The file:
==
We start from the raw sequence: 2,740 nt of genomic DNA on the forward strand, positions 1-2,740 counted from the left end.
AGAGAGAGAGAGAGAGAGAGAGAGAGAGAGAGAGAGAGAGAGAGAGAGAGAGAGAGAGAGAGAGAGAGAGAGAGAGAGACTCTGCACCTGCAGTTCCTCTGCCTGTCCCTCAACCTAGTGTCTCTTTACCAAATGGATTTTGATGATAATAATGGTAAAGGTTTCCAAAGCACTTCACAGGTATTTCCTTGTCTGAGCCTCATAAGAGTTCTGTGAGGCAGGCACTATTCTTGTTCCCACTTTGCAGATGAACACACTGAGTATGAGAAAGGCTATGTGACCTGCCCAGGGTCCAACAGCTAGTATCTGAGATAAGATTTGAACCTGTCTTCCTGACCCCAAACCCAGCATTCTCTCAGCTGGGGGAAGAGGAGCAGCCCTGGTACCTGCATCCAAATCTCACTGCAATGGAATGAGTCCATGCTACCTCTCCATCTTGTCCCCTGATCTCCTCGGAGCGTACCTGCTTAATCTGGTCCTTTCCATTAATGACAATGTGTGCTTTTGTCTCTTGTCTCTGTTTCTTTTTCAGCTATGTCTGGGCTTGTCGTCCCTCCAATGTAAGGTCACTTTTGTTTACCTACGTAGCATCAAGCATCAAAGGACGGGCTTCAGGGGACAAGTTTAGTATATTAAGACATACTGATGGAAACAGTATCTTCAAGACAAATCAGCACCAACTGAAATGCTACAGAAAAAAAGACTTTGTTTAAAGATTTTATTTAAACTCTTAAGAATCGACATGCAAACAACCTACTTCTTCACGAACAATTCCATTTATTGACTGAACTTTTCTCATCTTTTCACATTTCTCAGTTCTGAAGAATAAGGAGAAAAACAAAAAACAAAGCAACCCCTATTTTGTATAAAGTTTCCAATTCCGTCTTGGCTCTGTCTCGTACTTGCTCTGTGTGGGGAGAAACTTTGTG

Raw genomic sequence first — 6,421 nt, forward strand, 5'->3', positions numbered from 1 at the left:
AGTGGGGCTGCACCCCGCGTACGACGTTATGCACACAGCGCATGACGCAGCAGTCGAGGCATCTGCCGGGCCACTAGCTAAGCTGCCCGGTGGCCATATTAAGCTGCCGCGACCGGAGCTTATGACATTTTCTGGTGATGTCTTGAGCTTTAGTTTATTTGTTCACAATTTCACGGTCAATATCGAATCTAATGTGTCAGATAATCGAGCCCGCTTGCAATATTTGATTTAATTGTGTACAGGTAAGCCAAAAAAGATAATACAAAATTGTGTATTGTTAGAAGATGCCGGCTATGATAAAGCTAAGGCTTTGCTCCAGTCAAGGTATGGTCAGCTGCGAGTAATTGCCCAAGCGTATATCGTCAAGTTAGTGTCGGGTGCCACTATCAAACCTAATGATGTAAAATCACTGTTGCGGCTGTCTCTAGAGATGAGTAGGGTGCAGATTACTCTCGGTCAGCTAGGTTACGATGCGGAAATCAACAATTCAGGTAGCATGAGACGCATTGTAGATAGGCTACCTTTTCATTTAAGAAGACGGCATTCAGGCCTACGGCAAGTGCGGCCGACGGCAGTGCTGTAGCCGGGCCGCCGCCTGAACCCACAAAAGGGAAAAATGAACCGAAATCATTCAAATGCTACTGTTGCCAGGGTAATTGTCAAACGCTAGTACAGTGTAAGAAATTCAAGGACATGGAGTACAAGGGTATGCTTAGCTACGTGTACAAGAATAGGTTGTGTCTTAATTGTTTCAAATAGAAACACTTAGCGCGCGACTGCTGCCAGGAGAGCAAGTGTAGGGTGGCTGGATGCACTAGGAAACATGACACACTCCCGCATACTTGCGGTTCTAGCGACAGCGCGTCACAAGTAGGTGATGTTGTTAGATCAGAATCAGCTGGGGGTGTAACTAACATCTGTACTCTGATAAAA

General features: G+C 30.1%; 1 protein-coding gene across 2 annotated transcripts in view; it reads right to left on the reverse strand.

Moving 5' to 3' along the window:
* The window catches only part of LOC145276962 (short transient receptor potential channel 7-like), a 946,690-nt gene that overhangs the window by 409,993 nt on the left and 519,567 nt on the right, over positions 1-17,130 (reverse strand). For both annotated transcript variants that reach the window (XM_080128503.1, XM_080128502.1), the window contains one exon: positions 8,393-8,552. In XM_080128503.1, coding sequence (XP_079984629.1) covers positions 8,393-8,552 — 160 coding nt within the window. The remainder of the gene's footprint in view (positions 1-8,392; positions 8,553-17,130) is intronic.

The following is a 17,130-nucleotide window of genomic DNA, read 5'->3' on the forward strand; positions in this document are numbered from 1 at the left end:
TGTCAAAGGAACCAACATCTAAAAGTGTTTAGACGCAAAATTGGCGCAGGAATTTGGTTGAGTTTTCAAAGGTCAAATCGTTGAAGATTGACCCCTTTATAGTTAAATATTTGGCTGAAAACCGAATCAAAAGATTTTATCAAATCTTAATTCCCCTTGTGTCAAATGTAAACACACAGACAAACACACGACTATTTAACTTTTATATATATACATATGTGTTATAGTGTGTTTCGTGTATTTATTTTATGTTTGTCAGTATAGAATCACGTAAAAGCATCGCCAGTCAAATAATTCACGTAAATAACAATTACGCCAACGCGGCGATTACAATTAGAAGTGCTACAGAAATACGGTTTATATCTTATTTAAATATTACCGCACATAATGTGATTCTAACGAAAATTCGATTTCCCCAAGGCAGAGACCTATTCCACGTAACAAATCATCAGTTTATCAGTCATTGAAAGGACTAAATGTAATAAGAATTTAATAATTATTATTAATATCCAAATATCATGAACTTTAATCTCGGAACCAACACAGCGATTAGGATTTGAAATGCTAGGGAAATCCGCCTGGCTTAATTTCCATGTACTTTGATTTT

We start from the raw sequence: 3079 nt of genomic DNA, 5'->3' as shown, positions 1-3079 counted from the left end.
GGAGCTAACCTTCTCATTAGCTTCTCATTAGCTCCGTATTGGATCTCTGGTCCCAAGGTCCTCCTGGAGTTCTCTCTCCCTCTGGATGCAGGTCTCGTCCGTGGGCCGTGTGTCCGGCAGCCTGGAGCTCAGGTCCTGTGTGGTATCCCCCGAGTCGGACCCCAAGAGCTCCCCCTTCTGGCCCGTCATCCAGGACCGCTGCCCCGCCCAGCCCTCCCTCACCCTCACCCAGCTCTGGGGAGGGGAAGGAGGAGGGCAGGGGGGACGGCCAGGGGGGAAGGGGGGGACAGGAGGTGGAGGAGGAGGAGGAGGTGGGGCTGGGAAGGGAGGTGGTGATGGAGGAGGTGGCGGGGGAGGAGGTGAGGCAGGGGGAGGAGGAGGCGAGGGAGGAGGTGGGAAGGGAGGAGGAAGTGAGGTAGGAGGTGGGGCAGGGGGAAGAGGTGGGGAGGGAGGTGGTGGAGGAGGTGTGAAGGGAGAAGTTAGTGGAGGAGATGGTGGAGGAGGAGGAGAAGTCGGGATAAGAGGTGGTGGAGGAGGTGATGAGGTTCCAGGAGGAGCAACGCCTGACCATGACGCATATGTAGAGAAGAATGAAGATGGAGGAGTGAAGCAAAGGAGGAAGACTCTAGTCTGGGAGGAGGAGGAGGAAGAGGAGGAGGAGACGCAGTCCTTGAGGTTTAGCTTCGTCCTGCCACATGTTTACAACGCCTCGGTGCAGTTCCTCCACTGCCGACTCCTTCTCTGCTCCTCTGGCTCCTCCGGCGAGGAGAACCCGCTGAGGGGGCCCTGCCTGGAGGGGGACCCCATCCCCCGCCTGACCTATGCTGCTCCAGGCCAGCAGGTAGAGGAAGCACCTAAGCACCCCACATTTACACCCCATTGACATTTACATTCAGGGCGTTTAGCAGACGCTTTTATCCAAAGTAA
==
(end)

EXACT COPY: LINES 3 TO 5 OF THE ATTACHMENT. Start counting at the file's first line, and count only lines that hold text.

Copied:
Raw genomic sequence first — 6,421 nt, forward strand, 5'->3', positions numbered from 1 at the left:
AGTGGGGCTGCACCCCGCGTACGACGTTATGCACACAGCGCATGACGCAGCAGTCGAGGCATCTGCCGGGCCACTAGCTAAGCTGCCCGGTGGCCATATTAAGCTGCCGCGACCGGAGCTTATGACATTTTCTGGTGATGTCTTGAGCTTTAGTTTATTTGTTCACAATTTCACGGTCAATATCGAATCTAATGTGTCAGATAATCGAGCCCGCTTGCAATATTTGATTTAATTGTGTACAGGTAAGCCAAAAAAGATAATACAAAATTGTGTATTGTTAGAAGATGCCGGCTATGATAAAGCTAAGGCTTTGCTCCAGTCAAGGTATGGTCAGCTGCGAGTAATTGCCCAAGCGTATATCGTCAAGTTAGTGTCGGGTGCCACTATCAAACCTAATGATGTAAAATCACTGTTGCGGCTGTCTCTAGAGATGAGTAGGGTGCAGATTACTCTCGGTCAGCTAGGTTACGATGCGGAAATCAACAATTCAGGTAGCATGAGACGCATTGTAGATAGGCTACCTTTTCATTTAAGAAGACGGCATTCAGGCCTACGGCAAGTGCGGCCGACGGCAGTGCTGTAGCCGGGCCGCCGCCTGAACCCACAAAAGGGAAAAATGAACCGAAATCATTCAAATGCTACTGTTGCCAGGGTAATTGTCAAACGCTAGTACAGTGTAAGAAATTCAAGGACATGGAGTACAAGGGTATGCTTAGCTACGTGTACAAGAATAGGTTGTGTCTTAATTGTTTCAAATAGAAACACTTAGCGCGCGACTGCTGCCAGGAGAGCAAGTGTAGGGTGGCTGGATGCACTAGGAAACATGACACACTCCCGCATACTTGCGGTTCTAGCGACAGCGCGTCACAAGTAGGTGATGTTGTTAGATCAGAATCAGCTGGGGGTGTAACTAACATCTGTACTCTGATAAAA

General features: G+C 30.1%; 1 protein-coding gene across 2 annotated transcripts in view; it reads right to left on the reverse strand.